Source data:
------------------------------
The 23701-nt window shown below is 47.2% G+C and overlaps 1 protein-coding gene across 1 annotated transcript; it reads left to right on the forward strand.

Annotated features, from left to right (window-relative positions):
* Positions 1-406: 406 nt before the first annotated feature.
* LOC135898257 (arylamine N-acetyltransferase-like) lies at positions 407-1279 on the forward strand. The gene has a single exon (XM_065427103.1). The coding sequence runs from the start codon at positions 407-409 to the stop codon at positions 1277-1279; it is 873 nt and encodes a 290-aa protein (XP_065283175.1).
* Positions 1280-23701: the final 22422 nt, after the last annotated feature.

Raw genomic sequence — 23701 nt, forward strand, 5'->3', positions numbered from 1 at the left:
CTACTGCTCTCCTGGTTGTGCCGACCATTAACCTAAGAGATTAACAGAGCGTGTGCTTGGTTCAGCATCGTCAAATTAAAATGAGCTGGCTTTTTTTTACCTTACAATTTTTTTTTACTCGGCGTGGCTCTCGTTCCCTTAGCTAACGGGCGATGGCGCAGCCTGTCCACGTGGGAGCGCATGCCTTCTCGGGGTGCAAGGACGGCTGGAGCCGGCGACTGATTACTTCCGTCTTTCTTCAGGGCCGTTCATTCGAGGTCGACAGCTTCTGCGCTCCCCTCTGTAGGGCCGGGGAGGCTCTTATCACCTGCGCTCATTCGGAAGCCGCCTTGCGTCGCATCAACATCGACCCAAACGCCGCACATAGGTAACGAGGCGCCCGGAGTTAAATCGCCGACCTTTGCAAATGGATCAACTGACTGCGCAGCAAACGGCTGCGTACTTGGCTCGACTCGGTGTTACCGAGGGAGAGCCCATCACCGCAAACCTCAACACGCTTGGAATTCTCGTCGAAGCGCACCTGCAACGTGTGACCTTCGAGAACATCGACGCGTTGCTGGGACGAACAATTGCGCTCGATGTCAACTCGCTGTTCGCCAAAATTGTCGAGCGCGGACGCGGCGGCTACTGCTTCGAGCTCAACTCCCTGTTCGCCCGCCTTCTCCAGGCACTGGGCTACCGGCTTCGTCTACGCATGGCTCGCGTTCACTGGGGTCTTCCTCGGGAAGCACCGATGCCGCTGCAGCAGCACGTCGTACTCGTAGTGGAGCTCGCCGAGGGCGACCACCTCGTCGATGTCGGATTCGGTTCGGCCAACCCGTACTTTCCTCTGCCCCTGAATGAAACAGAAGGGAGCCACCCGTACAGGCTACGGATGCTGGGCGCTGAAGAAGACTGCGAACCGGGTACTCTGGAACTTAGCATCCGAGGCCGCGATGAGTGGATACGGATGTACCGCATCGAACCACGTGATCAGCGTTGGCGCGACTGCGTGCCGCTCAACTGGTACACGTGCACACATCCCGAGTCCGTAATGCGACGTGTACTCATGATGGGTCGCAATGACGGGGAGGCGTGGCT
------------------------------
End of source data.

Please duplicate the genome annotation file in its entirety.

The 23701-nt window shown below is 47.2% G+C and overlaps 1 protein-coding gene across 1 annotated transcript; it reads left to right on the forward strand.

Annotated features, from left to right (window-relative positions):
* Positions 1-406: 406 nt before the first annotated feature.
* LOC135898257 (arylamine N-acetyltransferase-like) lies at positions 407-1279 on the forward strand. The gene has a single exon (XM_065427103.1). The coding sequence runs from the start codon at positions 407-409 to the stop codon at positions 1277-1279; it is 873 nt and encodes a 290-aa protein (XP_065283175.1).
* Positions 1280-23701: the final 22422 nt, after the last annotated feature.

Raw genomic sequence — 23701 nt, forward strand, 5'->3', positions numbered from 1 at the left:
CTACTGCTCTCCTGGTTGTGCCGACCATTAACCTAAGAGATTAACAGAGCGTGTGCTTGGTTCAGCATCGTCAAATTAAAATGAGCTGGCTTTTTTTTACCTTACAATTTTTTTTTACTCGGCGTGGCTCTCGTTCCCTTAGCTAACGGGCGATGGCGCAGCCTGTCCACGTGGGAGCGCATGCCTTCTCGGGGTGCAAGGACGGCTGGAGCCGGCGACTGATTACTTCCGTCTTTCTTCAGGGCCGTTCATTCGAGGTCGACAGCTTCTGCGCTCCCCTCTGTAGGGCCGGGGAGGCTCTTATCACCTGCGCTCATTCGGAAGCCGCCTTGCGTCGCATCAACATCGACCCAAACGCCGCACATAGGTAACGAGGCGCCCGGAGTTAAATCGCCGACCTTTGCAAATGGATCAACTGACTGCGCAGCAAACGGCTGCGTACTTGGCTCGACTCGGTGTTACCGAGGGAGAGCCCATCACCGCAAACCTCAACACGCTTGGAATTCTCGTCGAAGCGCACCTGCAACGTGTGACCTTCGAGAACATCGACGCGTTGCTGGGACGAACAATTGCGCTCGATGTCAACTCGCTGTTCGCCAAAATTGTCGAGCGCGGACGCGGCGGCTACTGCTTCGAGCTCAACTCCCTGTTCGCCCGCCTTCTCCAGGCACTGGGCTACCGGCTTCGTCTACGCATGGCTCGCGTTCACTGGGGTCTTCCTCGGGAAGCACCGATGCCGCTGCAGCAGCACGTCGTACTCGTAGTGGAGCTCGCCGAGGGCGACCACCTCGTCGATGTCGGATTCGGTTCGGCCAACCCGTACTTTCCTCTGCCCCTGAATGAAACAGAAGGGAGCCACCCGTACAGGCTACGGATGCTGGGCGCTGAAGAAGACTGCGAACCGGGTACTCTGGAACTTAGCATCCGAGGCCGCGATGAGTGGATACGGATGTACCGCATCGAACCACGTGATCAGCGTTGGCGCGACTGCGTGCCGCTCAACTGGTACACGTGCACACATCCCGAGTCCGTAATGCGACGTGTACTCATGATGGGTCGCAATGACGGGGAGGCGTGGCT